[Editor’s Note: I certainly agree with Dr. Rossi’s call for the administration of the PSLF program to be improved. The biggest issue with it at this time is that the bureaucrats running it cannot count to 120. Personally, I think the rules are clear enough and easy enough to understand. I mean, I can put them on a post-card:
- 501(c)3 or government employer (not a private group that contracts with a non-profit)
- Full-time job (30+ hours)
- 120 on-time monthly payments
- Qualifying loans (direct)
- Qualifying repayment plan (IDR plan or 10 year standard repayment plan)
- Fill out an annual employer certification form and fill out the application correctly
Personally, I think 10% of discretionary income IDR payments as currently available under PAYE and REPAYE are completely reasonable. 10% is already a significant improvement over IBR (15%) and ICR (20%), but cutting it to 5% isn’t a hill I’d die on. The crummy service people receive from the federally approved loan servicing companies is a far bigger issue.
I agree that the current “forgiveness proposal” as outlined by President-elect Biden is not going to move the needle for most readers of this blog. While this information is highly fluid and subject to change at any time, here are the basics of what is currently being talked about:
- Forgive/Cancel $10,000 for all borrowers. It is unclear if this would then become taxable income (it probably would) but it just doesn’t do anything significant for doctors who owe $200-500K in student loans. There is also talk of this applying ONLY to undergraduate loans, which again would essentially eliminate most of the benefit for readers of this blog.
- Forgive $10,000 per year for those working for a 501(c)3 for up to 5 years. Again, this is not an awesome deal for doctors. If you’re going to work for a 501(c)3 for 5 years, you might as well get $200-400,000 forgiven instead of $50,000. Although presumably, it would reduce the debt for residents even if they choose to go into private practice after residency, so that would be nice. Again, this may only apply to undergraduate loans.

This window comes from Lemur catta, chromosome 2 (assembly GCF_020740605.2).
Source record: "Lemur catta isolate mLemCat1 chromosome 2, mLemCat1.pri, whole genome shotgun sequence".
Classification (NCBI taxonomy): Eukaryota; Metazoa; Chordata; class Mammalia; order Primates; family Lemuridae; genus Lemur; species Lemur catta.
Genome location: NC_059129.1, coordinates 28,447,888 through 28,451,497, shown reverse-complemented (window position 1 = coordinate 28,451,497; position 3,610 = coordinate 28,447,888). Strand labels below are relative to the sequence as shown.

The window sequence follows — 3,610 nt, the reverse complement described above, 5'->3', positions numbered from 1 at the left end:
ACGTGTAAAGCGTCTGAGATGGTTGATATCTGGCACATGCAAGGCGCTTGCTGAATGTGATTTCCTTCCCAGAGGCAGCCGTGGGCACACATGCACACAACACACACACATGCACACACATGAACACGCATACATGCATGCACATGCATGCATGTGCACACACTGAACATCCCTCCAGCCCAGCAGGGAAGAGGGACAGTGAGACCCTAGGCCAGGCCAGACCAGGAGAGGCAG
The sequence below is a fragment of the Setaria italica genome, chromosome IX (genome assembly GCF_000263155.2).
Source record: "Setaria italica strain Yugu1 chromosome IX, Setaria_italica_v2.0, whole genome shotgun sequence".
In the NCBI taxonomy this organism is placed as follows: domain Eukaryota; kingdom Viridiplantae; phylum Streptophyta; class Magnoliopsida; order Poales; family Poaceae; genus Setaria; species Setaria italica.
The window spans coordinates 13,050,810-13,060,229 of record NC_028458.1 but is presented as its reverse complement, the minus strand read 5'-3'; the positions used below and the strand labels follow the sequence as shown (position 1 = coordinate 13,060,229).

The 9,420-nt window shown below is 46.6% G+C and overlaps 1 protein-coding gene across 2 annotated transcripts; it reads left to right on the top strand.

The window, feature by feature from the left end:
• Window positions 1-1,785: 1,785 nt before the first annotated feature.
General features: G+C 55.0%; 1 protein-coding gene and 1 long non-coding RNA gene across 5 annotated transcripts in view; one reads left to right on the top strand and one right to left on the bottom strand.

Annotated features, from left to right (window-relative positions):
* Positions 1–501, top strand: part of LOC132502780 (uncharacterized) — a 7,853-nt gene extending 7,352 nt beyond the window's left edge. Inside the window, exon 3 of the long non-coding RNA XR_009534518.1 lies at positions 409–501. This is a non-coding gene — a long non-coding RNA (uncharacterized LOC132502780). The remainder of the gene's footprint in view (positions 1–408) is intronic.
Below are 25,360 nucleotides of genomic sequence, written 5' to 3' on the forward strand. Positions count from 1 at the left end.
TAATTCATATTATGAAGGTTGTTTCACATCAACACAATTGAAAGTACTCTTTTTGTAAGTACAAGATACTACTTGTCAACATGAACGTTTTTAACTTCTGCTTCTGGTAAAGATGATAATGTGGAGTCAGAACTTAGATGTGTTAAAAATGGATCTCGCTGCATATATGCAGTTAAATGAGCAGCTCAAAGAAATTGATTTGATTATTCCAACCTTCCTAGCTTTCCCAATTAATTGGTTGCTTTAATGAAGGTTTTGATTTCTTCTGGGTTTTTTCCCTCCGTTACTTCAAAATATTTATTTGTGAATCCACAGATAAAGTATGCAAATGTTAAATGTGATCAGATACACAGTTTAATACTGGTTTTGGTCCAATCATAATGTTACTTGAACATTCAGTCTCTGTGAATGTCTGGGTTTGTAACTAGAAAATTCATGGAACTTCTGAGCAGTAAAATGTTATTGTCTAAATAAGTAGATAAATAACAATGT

- PSLF Improvements. Half of debt may be forgiven after 5 years of public service. Again, this could be really awesome for general surgery residents! Additional loans (? PLUS) and payment plans may also be eligible.
- IDR Changes. There is talk of adopting Dr. Rossi’s 5% of discretionary income IDR payments. IDR forgiveness may also become tax-free. The combination of these two things could revolutionize physician student loan management. However, at the same time they are talking about making only undergraduate loans eligible for the IDR programs, which would also revolutionize physician student loan management, but in the other direction!
Finally, President-elect Biden is expected to extend the current moratorium on both interest accumulation and payments for federal loans. He has not said how long the extension will be, but most people think it will be extended from the end of January at least to April.
So what should you do? Well, this is obviously a time of great uncertainty so the prudent thing to do is to stay the course with your current plan. If you have private student loans and have not refinanced them in the last six months, you probably need to do so (early and often). If you go through our links to our recommended lenders, you get the best available rates and hundreds of dollars of cash back you would not get for going directly to the companies. However, if you are currently sitting on federal student loans, it is probably best to give the new administration and Congress a little time to figure out what they’re really going to do before refinancing. Since your payments/interest will still be $0/0% for at least a few more months, there is no real penalty to doing so. Trust me, when it becomes clear what the plan is and interest starts accumulating on your loans again, our messaging about “It’s time to refinance again” is not going to be subtle.]
What do you think? How would you propose to fix Public Service Loan Forgiveness? Should discretionary income for the IDR program be capped at 5%? Comment below!
The post A Proposal to Fix Public Service Loan Forgiveness appeared first on The White Coat Investor – Investing & Personal Finance for Doctors.